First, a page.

“I love doing campus ministry with college students,” Schuman said. He has been on and off the UNH campus with campus ministry activities since 1985. Schuman said that Cru is a safe place to learn whatever anyone is interested in learning. “We try to explain Christianity as simply and clearly as we can,” Schuman said. The group tries to address three basic issues: what it means to have a relationship with Jesus, why Jesus died on the cross, and learning the message of the Christian faith.

Cru also is involved with other on-campus spiritual organizations, such as Chi Alpha Campus Ministries and Greek Inter Varsity.

Riley Doenges, a 21-year-old social work major at UNH, joined Cru because she wanted to have a relationship with Jesus. She loves the community and has made many lifelong friendships. “I think it provides a different outlet for some people who don’t enjoy partying and going out,” Doenges said. “It’s still like having relationships with people and being involved on campus without having to give in to social pressures.”

Melissa Ryan is a second year genetics major from Gilford, NH. Ryan joined Cru because she was searching for a community. As a freshman, she had a hard time fitting in with others. 

Ryan gets a God-centered community where members push each other closer to God in their faiths. “I think that spiritual things are not normally talked about, and if people are wondering, they can feel really intimidated just asking anyone about it,” Ryan said. “Cru provides a safe place to learn about spiritual things and not be judged for what you believe."

Ryan, who grew up Catholic, never talked about God with her family at home. Cru taught her to have a relationship with Jesus, and the community itself reached out and cared for her, as they do with others. “It’s on God’s love and not their own,” Ryan said.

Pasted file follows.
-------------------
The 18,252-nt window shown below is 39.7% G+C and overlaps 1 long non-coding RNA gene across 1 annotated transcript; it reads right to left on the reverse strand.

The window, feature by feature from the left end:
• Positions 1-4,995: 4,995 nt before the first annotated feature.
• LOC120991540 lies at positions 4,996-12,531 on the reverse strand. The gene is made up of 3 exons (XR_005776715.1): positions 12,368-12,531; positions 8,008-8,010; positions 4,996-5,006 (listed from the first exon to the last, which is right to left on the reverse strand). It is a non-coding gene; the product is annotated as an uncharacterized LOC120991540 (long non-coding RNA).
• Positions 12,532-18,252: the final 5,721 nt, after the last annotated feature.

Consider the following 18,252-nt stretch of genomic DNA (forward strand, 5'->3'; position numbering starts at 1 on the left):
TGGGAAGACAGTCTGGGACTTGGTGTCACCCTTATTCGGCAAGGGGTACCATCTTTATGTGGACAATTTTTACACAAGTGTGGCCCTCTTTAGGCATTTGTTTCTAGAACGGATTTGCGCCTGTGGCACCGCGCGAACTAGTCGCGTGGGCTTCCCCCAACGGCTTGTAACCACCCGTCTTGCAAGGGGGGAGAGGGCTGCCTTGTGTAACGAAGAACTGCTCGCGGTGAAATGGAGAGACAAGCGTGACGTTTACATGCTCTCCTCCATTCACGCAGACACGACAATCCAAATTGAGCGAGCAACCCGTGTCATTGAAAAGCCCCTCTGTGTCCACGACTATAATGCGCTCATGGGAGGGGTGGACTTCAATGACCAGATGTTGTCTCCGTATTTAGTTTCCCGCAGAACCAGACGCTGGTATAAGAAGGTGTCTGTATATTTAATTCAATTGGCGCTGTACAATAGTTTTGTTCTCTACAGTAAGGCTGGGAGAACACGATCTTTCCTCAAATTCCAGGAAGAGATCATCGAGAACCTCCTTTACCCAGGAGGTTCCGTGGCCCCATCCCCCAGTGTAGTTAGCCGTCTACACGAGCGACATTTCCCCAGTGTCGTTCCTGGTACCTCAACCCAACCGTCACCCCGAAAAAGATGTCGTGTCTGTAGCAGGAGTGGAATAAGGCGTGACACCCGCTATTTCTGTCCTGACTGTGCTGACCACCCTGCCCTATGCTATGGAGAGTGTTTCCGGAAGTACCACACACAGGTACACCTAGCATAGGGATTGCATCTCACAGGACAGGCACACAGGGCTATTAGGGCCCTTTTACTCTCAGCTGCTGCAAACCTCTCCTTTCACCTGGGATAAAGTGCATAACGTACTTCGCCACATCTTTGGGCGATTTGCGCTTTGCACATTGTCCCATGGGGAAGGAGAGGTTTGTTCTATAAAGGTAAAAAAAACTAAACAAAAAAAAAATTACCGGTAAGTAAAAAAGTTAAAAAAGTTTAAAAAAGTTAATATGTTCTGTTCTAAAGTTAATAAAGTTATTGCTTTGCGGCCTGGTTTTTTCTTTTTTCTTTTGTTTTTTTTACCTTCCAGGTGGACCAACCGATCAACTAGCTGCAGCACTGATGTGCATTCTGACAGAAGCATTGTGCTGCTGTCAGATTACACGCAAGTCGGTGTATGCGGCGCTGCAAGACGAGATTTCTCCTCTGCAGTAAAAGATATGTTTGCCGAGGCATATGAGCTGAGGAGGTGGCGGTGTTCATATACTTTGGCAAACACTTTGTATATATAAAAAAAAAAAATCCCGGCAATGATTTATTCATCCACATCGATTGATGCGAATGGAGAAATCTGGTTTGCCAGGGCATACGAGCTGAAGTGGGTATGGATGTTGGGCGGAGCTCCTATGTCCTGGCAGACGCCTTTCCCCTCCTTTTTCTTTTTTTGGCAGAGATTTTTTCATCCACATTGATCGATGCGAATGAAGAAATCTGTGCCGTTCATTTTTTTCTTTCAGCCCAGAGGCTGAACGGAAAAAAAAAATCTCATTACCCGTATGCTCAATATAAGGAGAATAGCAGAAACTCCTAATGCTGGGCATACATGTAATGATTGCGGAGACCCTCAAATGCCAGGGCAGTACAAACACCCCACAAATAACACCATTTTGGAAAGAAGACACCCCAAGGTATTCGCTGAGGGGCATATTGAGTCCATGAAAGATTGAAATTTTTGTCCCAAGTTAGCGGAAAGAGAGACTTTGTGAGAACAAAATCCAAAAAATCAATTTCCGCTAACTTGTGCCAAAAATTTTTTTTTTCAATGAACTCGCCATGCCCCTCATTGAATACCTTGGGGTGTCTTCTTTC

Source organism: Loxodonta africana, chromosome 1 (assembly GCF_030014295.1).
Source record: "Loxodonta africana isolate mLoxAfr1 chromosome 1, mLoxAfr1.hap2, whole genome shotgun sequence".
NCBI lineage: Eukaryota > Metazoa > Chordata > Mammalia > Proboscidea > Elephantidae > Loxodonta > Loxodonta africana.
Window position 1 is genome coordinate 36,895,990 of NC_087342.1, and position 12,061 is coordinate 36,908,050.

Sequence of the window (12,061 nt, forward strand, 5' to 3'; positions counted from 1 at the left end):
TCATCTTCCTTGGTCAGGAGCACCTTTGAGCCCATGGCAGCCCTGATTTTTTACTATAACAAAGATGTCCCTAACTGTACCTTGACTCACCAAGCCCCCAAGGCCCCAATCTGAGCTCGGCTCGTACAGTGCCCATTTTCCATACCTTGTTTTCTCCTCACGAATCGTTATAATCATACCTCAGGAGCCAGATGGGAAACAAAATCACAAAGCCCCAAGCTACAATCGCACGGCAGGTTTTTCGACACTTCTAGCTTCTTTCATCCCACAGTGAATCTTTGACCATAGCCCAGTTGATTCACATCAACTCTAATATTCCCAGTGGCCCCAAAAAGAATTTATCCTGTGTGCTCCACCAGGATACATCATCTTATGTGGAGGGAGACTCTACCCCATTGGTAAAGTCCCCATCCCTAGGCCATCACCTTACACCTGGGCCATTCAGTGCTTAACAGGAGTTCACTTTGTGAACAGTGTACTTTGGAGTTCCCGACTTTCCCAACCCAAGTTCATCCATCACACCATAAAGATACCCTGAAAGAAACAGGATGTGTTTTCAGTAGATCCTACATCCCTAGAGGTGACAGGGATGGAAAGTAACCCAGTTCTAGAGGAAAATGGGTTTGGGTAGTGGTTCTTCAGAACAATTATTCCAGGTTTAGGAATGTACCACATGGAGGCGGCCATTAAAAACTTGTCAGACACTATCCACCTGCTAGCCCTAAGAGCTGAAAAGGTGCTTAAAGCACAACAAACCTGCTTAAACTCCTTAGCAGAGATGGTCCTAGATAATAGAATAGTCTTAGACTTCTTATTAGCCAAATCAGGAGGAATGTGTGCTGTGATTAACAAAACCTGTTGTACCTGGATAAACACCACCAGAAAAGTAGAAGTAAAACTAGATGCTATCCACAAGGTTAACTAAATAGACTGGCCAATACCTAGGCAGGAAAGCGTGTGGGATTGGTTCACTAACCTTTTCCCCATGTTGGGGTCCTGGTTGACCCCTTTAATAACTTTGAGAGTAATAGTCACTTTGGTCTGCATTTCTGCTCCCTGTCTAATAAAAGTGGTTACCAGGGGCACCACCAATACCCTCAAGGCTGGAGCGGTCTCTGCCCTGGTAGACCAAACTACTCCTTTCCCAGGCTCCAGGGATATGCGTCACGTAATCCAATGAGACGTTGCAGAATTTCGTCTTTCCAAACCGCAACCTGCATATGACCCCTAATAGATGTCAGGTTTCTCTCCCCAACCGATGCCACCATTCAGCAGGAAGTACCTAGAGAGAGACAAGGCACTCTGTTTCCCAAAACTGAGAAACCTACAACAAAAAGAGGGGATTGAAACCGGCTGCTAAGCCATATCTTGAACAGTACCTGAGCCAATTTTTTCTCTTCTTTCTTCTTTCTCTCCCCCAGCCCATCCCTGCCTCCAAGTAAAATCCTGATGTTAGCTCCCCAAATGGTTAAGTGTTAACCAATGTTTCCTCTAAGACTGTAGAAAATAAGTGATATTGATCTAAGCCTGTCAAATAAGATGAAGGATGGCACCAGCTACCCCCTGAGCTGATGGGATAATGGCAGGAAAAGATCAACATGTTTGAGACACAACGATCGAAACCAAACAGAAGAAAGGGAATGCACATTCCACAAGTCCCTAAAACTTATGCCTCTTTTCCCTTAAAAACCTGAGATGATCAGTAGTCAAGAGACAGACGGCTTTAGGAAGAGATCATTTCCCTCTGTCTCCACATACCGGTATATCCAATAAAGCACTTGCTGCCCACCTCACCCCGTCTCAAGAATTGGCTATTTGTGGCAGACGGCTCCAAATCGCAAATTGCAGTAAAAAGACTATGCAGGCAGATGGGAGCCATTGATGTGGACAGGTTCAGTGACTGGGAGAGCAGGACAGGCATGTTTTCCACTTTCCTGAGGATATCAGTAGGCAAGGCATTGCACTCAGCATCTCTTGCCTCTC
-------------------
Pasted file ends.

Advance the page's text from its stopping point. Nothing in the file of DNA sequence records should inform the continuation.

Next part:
Politically Charged & Politically Correct

While on Twitter (what a Surprise), I noticed two interesting articles.

One article was posted as a public opinion by an editor of the New York Times. I thought it was interesting and relevant for class, since it talked about how some readers did not like the usage of the words “illegal immigrant” in its newspaper.

The article reads, “[The word illegal immigrant] is clear and accurate; it gets its job done in two words that are easily understood.”

I thought that it was interesting to learn about the steps that modern newspapers presently take to come across as fair and neutral for everyone, and to use terms that do not offend readers.

The article closed with, “This is not a judgment on immigration policy or on the various positions surrounding immigration reform, or those who hold those positions. Nor is it meant to be uncaring about the people to whom the words apply. It’s simply a judgment about clarity and accuracy, which readers hold so dear.”

Another interesting story that I stumbled on while surfing Twitter was about the Pennsylvania Voter ID Law and how a judge ruled an injunction to the case.

The article conveyed that the law was designed to prevent election fraud among voters, but critics argued that Republicans were trying to sway younger people and elderly people from voting. I personally agree with the latter, but that is irrelevant. 

With the ruling, voters can vote without an ID, as long as they’re registered. If I was a PA resident, I would be sighing relief.

Articles Courtesy of The New York Times and NBC News.

Surfing Twitter and the Huffington Post

I have been constantly on Twitter following the updates of many news organizations around the world (and the country).

I have been finding a lot of relevant and interesting information via Twitter. Who knew that Twitter would become so popular just by informing the world about news-related events?

Of the news organizations that I follow, the Huffington Post is probably the most up-do-date blog when it comes to news. It’s also one of my favorite sources of information. Biased? Maybe.

I saw a Tweet from Huffington Post Saturday that stated GM had recalled almost 41,000 cars due to a “defect” from manufacturing.